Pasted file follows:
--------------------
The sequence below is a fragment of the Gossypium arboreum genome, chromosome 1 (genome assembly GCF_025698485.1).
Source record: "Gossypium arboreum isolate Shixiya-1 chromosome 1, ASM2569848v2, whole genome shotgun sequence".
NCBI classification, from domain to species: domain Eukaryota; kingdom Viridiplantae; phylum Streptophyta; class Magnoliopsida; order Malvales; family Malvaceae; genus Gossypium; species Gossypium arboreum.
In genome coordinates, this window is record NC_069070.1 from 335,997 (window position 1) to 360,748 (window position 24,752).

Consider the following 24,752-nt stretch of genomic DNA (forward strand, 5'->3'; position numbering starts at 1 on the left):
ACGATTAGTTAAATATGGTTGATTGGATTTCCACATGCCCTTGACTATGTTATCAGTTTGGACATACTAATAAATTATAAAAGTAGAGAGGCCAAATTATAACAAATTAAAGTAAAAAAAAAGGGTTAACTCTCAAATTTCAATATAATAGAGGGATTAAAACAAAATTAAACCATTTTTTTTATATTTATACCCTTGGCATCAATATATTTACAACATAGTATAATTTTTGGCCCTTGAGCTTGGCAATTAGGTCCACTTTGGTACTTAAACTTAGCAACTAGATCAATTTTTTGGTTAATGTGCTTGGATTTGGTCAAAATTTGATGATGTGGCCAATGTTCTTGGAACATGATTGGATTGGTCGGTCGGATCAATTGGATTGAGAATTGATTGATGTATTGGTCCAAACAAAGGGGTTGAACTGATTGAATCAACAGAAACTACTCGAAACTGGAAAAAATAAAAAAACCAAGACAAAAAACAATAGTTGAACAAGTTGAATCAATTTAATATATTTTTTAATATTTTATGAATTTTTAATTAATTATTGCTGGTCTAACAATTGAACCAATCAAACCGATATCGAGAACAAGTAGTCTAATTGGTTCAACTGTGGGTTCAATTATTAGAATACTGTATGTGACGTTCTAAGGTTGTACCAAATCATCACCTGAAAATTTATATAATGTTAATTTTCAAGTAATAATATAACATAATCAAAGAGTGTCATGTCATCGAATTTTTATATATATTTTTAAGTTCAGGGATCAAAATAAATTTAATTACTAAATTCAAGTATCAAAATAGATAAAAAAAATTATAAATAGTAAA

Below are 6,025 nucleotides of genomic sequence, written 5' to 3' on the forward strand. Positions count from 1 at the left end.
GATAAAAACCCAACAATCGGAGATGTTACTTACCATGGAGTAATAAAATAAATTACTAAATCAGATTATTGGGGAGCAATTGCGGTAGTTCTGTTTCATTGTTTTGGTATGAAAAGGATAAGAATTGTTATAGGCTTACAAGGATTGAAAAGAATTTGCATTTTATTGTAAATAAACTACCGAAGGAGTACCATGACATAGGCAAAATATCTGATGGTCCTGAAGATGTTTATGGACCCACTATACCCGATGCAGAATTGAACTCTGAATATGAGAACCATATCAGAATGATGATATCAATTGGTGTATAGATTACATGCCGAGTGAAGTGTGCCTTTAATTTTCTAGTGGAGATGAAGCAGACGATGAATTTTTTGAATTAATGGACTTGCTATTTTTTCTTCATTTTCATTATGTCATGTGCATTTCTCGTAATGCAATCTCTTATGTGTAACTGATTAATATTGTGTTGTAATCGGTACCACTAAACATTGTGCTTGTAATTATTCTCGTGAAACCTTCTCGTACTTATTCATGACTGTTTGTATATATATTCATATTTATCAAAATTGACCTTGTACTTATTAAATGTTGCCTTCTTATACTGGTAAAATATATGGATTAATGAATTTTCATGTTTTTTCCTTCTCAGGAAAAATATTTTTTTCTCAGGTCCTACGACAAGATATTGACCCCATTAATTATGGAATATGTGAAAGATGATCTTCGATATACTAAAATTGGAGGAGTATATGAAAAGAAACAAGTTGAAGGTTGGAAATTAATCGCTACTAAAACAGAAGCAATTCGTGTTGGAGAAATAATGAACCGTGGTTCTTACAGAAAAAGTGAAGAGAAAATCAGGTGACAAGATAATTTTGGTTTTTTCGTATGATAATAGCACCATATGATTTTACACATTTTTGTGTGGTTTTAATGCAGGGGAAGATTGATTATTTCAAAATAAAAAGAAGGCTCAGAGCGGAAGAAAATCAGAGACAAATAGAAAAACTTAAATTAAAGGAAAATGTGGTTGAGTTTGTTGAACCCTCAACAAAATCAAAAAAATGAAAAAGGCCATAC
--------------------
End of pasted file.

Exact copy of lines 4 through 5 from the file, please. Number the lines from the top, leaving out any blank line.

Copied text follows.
In genome coordinates, this window is record NC_069070.1 from 335,997 (window position 1) to 360,748 (window position 24,752).

Consider the following 24,752-nt stretch of genomic DNA (forward strand, 5'->3'; position numbering starts at 1 on the left):